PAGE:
7 Practices of Authenticity

Wired for Authenticity

Henna Inam is the CEO of Transformational Leadership Inc. Her new book, Wired for Authenticity: Seven Practices to Inspire, Adapt & Lead, serves as a touchstone for leaders who seek both authenticity and adaptability in a 24/7 dynamic, fast-paced workplace.

I recently had the opportunity to ask Henna about the practices necessary to lead with authenticity.



Practice 1: Befriend Your Body

Why do you start with the physical? How important is it to connect and befriend our bodies?

Befriending our bodies is foundational to the practice of authenticity. I define authentic leadership as the fullest expression of “me” for the benefit of “we.” In order for us to fully express our true selves, we need to know who we are – to experience what brings us joy, when our fears hold us back from full self-expression, and know what triggers prevent us showing up in our authentic selves. The truth of all of these questions lies in our bodies. In my executive coaching work, I use Whole Body Leadership ™ to get us connected to our bodies to give us answers to these questions. Our bodies can be great enablers because they can help us move in a direction that we know is right by transcending our fears and discomfort through breath, posture, and movement.



Practice 2: Stay Curious

How do we “stay curious”?

Staying curious is critical in a world that is rapidly changing. Our brain likes to operate on assumptions to make the decision-making process easier. We make assumptions about people in the form of quick judgments. We often only see what we believe. Staying curious is about constantly asking ourselves and others broad, open-ended questions such as, “What’s happening now?” or, “What do you see here?” or, “What’s new? What’s changed?” and being open to new learning.



Practice 3: Let Go

Letting go is not always easy. What tips do you offer to let go of what is limiting us?Wired for Authenticity

The first step to letting go of what limits us (often our inner saboteur thoughts and behaviors) is to practice staying curious about ourselves. Once we’ve identified a place we’re stuck, we can ask ourselves, “Who am I being here?” Often it is a certain perspective on a situation or an attitude we are holding that keeps us stuck. It’s often based on assumptions we weren’t even aware of. Once we’ve identified these, we can consciously choose a different perspective, assumptions, or way of being that will get us closer to our goals. Neuroscience shows us how our body can be used to help us change our minds, so moving our body can help us to let go.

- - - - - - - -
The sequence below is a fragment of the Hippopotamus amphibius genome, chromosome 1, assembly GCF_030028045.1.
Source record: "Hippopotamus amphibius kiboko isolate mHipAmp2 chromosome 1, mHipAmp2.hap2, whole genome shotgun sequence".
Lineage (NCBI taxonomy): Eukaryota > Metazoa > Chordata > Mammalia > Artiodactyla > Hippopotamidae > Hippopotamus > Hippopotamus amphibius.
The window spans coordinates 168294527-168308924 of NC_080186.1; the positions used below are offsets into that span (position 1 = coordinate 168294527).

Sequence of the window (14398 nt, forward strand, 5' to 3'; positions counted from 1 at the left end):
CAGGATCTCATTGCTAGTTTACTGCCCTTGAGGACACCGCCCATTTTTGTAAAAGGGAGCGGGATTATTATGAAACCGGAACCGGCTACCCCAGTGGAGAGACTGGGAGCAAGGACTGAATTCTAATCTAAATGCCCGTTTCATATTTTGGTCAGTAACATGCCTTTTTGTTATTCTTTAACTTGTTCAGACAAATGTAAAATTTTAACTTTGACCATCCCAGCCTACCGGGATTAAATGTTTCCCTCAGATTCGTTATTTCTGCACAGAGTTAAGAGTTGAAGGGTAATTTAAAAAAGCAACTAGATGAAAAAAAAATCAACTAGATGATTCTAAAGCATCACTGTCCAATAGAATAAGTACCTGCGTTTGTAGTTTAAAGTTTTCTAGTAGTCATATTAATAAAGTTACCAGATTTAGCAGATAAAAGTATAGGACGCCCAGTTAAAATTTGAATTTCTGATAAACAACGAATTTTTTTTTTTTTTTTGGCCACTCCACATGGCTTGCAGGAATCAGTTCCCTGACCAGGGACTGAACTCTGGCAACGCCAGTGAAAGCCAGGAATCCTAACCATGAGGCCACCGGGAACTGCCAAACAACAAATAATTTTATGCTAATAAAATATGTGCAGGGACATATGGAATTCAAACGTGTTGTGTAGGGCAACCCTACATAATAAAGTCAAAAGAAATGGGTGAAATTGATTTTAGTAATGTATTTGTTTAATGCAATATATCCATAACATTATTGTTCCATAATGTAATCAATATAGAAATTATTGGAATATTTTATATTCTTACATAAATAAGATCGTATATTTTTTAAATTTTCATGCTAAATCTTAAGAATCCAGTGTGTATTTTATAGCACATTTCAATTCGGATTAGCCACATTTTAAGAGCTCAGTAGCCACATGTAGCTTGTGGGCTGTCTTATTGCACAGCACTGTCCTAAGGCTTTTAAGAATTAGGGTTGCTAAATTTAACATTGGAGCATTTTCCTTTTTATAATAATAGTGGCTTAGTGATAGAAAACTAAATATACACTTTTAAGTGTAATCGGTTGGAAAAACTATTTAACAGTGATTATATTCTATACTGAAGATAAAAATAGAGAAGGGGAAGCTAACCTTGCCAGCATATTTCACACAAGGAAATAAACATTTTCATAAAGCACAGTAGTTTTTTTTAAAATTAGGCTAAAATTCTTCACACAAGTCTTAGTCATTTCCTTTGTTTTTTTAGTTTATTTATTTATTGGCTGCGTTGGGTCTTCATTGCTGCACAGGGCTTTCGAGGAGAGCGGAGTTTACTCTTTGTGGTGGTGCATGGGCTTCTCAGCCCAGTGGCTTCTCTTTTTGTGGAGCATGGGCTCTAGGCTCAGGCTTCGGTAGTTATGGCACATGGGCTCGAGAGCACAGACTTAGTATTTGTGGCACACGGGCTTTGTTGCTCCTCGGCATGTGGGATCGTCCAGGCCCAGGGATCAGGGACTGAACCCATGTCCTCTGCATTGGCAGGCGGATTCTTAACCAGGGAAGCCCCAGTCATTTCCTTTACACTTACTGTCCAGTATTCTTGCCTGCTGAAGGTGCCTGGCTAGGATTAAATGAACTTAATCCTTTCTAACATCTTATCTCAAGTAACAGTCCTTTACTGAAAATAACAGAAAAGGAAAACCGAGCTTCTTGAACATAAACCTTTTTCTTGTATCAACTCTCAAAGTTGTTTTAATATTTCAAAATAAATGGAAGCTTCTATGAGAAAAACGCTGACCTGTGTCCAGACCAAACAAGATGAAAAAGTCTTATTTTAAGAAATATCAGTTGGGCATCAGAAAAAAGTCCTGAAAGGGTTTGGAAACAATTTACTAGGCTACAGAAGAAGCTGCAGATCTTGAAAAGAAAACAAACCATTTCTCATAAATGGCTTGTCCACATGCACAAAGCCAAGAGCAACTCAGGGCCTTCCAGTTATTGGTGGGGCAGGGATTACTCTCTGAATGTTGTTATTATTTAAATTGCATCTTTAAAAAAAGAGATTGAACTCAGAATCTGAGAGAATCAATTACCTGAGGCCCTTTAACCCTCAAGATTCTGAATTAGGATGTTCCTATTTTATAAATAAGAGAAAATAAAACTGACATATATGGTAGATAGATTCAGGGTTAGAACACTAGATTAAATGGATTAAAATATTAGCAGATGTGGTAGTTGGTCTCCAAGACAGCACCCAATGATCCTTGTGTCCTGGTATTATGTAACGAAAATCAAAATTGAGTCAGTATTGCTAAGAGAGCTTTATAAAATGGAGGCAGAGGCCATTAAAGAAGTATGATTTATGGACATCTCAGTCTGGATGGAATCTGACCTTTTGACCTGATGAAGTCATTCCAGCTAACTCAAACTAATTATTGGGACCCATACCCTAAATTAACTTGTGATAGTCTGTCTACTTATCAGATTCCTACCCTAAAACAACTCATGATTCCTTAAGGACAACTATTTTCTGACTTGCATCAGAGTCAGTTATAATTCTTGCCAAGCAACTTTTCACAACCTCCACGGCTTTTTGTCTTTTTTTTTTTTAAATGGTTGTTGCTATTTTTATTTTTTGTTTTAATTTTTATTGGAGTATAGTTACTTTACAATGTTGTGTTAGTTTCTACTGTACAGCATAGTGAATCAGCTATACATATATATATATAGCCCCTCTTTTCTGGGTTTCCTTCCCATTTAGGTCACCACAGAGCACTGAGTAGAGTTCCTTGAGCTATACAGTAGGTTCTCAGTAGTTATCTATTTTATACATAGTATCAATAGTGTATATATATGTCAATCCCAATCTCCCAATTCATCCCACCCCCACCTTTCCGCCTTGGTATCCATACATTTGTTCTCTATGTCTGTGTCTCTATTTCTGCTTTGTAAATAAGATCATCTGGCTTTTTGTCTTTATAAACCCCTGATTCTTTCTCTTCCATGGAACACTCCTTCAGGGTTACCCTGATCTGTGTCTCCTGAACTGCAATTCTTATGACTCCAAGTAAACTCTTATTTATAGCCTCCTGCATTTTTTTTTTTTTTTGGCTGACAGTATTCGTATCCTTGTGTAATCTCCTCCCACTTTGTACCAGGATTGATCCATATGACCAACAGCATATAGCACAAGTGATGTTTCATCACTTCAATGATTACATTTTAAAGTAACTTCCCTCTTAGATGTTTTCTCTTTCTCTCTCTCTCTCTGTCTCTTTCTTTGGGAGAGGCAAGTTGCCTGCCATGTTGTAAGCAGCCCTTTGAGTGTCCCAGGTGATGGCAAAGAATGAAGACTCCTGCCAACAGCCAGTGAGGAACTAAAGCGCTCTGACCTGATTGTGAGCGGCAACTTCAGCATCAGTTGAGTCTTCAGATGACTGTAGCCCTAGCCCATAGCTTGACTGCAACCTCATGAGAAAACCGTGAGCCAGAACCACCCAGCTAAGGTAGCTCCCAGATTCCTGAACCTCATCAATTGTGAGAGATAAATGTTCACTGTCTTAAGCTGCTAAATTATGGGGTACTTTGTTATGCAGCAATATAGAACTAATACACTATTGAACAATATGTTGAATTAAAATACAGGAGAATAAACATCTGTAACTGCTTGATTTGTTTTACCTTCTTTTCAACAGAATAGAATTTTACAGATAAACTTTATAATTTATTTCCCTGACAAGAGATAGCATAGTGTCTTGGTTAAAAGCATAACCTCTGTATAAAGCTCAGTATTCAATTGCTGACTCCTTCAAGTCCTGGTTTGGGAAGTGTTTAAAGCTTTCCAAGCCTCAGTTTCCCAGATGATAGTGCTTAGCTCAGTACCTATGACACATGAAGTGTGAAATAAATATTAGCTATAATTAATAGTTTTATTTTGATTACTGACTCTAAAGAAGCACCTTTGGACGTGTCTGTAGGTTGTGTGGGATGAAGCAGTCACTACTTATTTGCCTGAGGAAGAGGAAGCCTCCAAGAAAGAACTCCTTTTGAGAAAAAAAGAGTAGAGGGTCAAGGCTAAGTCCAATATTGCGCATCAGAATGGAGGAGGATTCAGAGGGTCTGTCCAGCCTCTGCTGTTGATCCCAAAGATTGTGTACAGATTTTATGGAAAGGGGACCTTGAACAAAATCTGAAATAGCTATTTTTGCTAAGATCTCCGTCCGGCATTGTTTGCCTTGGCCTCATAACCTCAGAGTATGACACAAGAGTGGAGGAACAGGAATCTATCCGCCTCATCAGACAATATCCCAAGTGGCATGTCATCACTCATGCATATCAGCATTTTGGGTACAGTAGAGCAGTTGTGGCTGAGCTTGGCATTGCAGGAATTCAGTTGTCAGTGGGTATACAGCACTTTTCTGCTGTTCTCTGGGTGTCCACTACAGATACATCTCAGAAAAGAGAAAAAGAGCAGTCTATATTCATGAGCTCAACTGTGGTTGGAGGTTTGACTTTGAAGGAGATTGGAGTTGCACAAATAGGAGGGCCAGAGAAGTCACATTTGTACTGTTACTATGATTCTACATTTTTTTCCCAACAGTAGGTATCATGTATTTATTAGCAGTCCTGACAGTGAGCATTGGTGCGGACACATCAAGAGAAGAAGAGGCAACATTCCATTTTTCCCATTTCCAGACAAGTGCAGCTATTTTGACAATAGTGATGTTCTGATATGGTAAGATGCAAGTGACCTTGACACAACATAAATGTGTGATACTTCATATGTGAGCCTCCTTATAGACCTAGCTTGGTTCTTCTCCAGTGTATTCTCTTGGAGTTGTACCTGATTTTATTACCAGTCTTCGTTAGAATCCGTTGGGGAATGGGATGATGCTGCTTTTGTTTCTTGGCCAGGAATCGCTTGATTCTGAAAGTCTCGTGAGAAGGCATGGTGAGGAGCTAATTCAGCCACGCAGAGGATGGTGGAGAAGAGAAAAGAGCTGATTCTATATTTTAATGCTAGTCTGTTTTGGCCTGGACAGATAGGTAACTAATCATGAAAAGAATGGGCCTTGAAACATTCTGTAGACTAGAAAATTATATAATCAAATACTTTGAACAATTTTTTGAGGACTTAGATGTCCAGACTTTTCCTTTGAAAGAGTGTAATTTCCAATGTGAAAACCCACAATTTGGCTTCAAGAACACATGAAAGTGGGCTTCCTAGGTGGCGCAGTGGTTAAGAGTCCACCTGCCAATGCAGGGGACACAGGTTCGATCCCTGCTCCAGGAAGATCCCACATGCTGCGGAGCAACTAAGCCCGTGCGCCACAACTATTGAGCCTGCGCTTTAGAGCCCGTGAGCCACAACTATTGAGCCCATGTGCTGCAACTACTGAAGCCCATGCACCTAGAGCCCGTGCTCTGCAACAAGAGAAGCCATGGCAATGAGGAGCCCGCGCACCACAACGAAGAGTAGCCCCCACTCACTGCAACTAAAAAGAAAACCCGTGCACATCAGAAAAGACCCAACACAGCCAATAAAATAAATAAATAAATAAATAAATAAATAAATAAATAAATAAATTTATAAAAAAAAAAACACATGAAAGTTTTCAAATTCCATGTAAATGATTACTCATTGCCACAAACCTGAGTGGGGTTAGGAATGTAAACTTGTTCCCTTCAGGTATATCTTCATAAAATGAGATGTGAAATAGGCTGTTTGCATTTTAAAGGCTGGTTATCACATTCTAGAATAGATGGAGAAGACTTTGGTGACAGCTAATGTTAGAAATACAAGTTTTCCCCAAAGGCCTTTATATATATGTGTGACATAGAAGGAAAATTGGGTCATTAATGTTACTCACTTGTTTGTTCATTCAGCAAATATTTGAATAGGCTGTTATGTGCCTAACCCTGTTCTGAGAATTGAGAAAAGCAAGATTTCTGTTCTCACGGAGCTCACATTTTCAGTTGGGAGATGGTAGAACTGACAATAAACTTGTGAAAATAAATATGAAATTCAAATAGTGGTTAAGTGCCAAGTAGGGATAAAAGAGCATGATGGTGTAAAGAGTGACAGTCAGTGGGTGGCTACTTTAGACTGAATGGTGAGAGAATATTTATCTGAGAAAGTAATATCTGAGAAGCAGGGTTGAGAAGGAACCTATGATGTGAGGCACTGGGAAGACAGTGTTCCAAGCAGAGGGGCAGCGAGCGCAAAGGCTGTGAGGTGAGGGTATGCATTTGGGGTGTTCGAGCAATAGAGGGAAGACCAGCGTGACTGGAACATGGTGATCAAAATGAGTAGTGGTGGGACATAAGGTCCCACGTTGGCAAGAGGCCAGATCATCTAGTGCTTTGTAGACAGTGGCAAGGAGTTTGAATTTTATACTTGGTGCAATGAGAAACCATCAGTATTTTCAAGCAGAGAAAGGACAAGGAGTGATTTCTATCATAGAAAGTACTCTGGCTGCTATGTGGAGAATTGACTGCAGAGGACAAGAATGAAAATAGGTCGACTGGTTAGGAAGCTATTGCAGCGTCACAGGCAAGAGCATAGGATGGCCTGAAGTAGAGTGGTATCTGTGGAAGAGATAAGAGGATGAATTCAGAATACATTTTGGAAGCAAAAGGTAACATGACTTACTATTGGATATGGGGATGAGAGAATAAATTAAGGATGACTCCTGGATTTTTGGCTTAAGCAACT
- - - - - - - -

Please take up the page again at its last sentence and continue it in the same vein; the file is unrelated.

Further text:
Practice 4: Give Yourself an A

Appreciating ourselves, even our flaws, is not always natural. What would you say to someone who regularly beats him or herself up?

I would tell them to “stop it!” … it’s easier said than done. I know this from personal experience of course. I have an inner high-achiever judge who I call Flog Me Now. Her motto is, “The flogging will continue until morale improves.” The morale never really improves when she’s around! I work with my executive coaching clients to get out of their heads when their inner saboteurs are sabotaging them – and get into their bodies. We use Whole Body Leadership ™ to shift our perspective, get out of our heads, and offer ourselves self-compassion rather than self-judgment.



Practice 5: Choose Be Before Do

Be versus do. Inspiration versus fear. What’s the best way to reorient our thinking along these lines?

It starts with getting curious and asking, “Who am I being right now? Am I acting from inspiration or fear?” Who we are being is constantly changing. This is why authentic leadership is a moment by moment practice. In our 24/7 connected, rapidly changing work environment, we are constantly doing – without slowing down and getting curious about who we are being (the attitude, mindset). We need to slow down, be more mindful and ask ourselves the question, “Who am I being right now?”



Used by Permission
Used by Permission

Practice 6: Face the Dragon

Some people don’t like conflict, so “facing the dragon” may be the most difficult of all. What strategies work best for people who would rather do anything than face a difficult situation?

Unfortunately staying in our comfort zone has a price. The price is our own aliveness. When we avoid a difficult conversation or situation, we remain stuck and slaves to our own fears. In working with my coaching and workshop clients, I show them how to practice transcending their fears. We discover what inspires us that is more important to us than our fears. Even when we are fully grounded in that inspiration, we will still have fears. That’s when we practice using our bodies, posture, and breath to get us through that discomfort. The more we practice, the more neural pathways we create to transcend our fears.



Practice 7: Dance with the Dream

How do you encourage people to dream big?

Henna InamOne of the seven practices of authenticity I talk about is “dancing with your dream.” So many of us believe that our work is about earning a paycheck, and the expression of our dreams lies elsewhere. I encourage my clients to dance with their dreams in the workplace, to create cultures where we are all doing that so that we bring our full energy, inspiration, and expression to our work.

I am creating a movement for greater authenticity in the workplace and invite you to join our movement. You can find more resources to do that here. You can take an assessment or start an authenticity practice circle or sign up to receive an authenticity at work tool-kit.



Wired for Authenticity: Seven Practices to Inspire, Adapt & Lead

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